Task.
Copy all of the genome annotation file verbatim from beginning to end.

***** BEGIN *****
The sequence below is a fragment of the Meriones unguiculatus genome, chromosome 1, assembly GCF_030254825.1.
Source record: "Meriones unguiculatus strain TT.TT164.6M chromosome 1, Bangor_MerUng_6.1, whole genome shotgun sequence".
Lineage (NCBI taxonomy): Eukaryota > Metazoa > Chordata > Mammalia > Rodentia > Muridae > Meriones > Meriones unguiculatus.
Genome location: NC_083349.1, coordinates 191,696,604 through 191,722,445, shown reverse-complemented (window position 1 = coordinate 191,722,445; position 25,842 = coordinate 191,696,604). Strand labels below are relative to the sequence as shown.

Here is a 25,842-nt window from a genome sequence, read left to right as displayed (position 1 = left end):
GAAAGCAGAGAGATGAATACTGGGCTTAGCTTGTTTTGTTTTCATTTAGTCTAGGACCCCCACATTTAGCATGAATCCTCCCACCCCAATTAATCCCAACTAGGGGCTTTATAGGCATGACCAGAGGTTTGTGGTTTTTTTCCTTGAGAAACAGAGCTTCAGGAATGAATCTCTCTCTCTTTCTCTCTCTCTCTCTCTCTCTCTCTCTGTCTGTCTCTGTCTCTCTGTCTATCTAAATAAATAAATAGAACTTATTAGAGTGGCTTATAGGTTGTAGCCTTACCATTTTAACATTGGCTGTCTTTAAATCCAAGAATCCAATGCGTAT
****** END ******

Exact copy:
The sequence below is a fragment of the Meriones unguiculatus genome, chromosome 1, assembly GCF_030254825.1.
Source record: "Meriones unguiculatus strain TT.TT164.6M chromosome 1, Bangor_MerUng_6.1, whole genome shotgun sequence".
Lineage (NCBI taxonomy): Eukaryota > Metazoa > Chordata > Mammalia > Rodentia > Muridae > Meriones > Meriones unguiculatus.
Genome location: NC_083349.1, coordinates 191,696,604 through 191,722,445, shown reverse-complemented (window position 1 = coordinate 191,722,445; position 25,842 = coordinate 191,696,604). Strand labels below are relative to the sequence as shown.

Here is a 25,842-nt window from a genome sequence, read left to right as displayed (position 1 = left end):
GAAAGCAGAGAGATGAATACTGGGCTTAGCTTGTTTTGTTTTCATTTAGTCTAGGACCCCCACATTTAGCATGAATCCTCCCACCCCAATTAATCCCAACTAGGGGCTTTATAGGCATGACCAGAGGTTTGTGGTTTTTTTCCTTGAGAAACAGAGCTTCAGGAATGAATCTCTCTCTCTTTCTCTCTCTCTCTCTCTCTCTCTCTCTGTCTGTCTCTGTCTCTCTGTCTATCTAAATAAATAAATAGAACTTATTAGAGTGGCTTATAGGTTGTAGCCTTACCATTTTAACATTGGCTGTCTTTAAATCCAAGAATCCAATGCGTAT